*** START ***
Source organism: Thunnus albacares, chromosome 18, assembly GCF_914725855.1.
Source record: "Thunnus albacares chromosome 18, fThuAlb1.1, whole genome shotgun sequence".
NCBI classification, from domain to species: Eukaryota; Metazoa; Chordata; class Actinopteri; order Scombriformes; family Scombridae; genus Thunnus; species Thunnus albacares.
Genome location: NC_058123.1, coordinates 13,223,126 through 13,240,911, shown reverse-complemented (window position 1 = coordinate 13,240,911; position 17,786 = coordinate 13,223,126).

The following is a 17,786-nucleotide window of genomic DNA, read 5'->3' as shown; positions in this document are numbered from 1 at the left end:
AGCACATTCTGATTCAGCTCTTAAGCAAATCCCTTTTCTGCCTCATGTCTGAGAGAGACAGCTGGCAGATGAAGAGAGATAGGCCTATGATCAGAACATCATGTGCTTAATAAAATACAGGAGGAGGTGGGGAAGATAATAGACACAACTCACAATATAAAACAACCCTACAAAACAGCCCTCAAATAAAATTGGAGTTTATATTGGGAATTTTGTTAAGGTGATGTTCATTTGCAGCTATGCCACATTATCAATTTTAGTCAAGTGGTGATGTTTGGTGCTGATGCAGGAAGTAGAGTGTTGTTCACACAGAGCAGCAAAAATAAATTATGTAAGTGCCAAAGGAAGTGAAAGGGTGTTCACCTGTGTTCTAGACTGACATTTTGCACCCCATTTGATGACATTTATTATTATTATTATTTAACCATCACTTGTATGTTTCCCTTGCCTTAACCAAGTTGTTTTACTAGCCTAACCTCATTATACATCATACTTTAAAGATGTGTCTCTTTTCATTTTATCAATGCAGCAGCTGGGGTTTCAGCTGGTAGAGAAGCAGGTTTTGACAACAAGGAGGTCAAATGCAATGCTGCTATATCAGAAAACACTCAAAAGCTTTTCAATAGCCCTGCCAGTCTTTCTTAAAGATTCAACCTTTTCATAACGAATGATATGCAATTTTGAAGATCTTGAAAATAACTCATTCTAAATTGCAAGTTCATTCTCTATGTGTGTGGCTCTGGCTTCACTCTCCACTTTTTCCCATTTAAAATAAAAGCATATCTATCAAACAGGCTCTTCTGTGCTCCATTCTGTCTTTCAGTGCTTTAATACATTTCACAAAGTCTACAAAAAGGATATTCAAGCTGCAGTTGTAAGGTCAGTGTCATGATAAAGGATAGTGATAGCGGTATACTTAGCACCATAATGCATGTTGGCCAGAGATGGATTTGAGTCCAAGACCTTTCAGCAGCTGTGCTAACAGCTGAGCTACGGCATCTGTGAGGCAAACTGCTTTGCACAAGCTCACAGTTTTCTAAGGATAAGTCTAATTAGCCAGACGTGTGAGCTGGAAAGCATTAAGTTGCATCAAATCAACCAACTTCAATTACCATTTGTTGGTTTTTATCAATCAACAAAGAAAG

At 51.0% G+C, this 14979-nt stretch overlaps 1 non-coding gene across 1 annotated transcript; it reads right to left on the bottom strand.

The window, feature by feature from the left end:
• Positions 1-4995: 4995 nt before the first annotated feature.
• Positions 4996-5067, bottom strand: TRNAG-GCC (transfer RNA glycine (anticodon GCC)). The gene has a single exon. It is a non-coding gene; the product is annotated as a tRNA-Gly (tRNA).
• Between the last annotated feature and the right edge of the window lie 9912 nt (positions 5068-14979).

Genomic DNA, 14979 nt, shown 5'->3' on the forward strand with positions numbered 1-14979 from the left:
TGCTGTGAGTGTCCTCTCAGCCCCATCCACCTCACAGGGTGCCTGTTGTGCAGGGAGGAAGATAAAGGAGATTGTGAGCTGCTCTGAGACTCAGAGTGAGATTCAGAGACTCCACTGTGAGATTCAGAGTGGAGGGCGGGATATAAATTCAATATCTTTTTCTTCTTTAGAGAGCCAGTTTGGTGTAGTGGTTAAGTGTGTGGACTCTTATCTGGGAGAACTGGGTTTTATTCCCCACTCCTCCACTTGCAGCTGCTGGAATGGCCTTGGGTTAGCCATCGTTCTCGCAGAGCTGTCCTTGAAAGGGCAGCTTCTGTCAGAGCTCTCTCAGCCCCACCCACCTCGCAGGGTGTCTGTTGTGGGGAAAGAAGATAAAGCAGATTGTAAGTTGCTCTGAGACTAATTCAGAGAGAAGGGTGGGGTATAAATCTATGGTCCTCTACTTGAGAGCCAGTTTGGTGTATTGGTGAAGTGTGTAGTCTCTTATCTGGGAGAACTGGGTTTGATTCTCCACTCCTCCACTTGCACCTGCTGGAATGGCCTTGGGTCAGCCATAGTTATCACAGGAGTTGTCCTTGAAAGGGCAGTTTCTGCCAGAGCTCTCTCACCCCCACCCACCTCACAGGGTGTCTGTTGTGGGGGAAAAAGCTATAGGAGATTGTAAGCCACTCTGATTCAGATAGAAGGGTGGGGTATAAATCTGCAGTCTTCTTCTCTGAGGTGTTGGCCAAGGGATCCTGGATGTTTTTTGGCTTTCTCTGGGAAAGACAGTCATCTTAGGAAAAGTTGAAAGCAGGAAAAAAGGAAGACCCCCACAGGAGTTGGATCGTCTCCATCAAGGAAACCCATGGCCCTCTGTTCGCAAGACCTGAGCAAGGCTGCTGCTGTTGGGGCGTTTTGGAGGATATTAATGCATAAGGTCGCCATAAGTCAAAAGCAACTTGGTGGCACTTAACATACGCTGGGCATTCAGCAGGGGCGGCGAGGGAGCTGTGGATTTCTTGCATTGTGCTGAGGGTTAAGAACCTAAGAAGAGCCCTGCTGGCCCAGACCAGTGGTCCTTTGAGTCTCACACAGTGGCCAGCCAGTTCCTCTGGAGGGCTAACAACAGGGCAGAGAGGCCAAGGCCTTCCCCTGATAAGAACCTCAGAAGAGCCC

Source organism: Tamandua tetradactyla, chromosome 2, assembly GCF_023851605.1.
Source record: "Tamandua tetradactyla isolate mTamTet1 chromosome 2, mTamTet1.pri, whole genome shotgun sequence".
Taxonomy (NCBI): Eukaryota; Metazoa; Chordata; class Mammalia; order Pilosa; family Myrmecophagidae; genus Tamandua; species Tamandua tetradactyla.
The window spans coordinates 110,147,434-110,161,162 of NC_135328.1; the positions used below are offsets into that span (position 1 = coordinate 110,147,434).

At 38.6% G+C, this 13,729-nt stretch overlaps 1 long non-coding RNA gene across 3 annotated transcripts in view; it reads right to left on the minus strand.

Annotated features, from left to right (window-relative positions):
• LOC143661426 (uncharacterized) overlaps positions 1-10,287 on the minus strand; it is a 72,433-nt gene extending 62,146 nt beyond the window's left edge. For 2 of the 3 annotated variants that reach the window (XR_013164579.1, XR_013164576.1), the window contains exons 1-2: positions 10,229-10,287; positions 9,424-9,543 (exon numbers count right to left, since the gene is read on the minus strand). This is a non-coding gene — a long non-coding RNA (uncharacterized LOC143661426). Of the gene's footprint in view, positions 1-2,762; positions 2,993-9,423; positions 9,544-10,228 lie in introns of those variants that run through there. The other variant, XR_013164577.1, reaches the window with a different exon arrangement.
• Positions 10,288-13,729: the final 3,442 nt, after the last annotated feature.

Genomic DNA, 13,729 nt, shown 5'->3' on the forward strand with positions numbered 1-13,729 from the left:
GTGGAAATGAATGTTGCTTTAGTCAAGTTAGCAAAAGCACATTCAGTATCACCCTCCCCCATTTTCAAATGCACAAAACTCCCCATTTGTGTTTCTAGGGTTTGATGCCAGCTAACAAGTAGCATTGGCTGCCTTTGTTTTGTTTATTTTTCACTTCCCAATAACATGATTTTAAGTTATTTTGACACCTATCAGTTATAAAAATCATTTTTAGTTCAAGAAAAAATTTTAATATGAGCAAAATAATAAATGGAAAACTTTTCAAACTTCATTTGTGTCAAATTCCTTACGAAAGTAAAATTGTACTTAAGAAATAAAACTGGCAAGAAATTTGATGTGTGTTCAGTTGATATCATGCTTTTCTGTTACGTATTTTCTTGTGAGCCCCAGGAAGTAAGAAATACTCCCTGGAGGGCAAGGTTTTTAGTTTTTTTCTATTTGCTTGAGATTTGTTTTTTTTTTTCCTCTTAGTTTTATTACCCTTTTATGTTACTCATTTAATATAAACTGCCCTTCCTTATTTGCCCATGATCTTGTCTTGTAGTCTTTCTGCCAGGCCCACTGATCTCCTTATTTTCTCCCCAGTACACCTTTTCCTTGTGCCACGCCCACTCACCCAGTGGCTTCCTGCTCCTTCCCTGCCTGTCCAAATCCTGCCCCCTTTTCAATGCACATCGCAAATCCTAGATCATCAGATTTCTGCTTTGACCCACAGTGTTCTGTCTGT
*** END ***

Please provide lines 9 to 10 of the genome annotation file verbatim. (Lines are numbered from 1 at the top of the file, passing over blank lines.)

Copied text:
• Positions 1-4995: 4995 nt before the first annotated feature.
• Positions 4996-5067, bottom strand: TRNAG-GCC (transfer RNA glycine (anticodon GCC)). The gene has a single exon. It is a non-coding gene; the product is annotated as a tRNA-Gly (tRNA).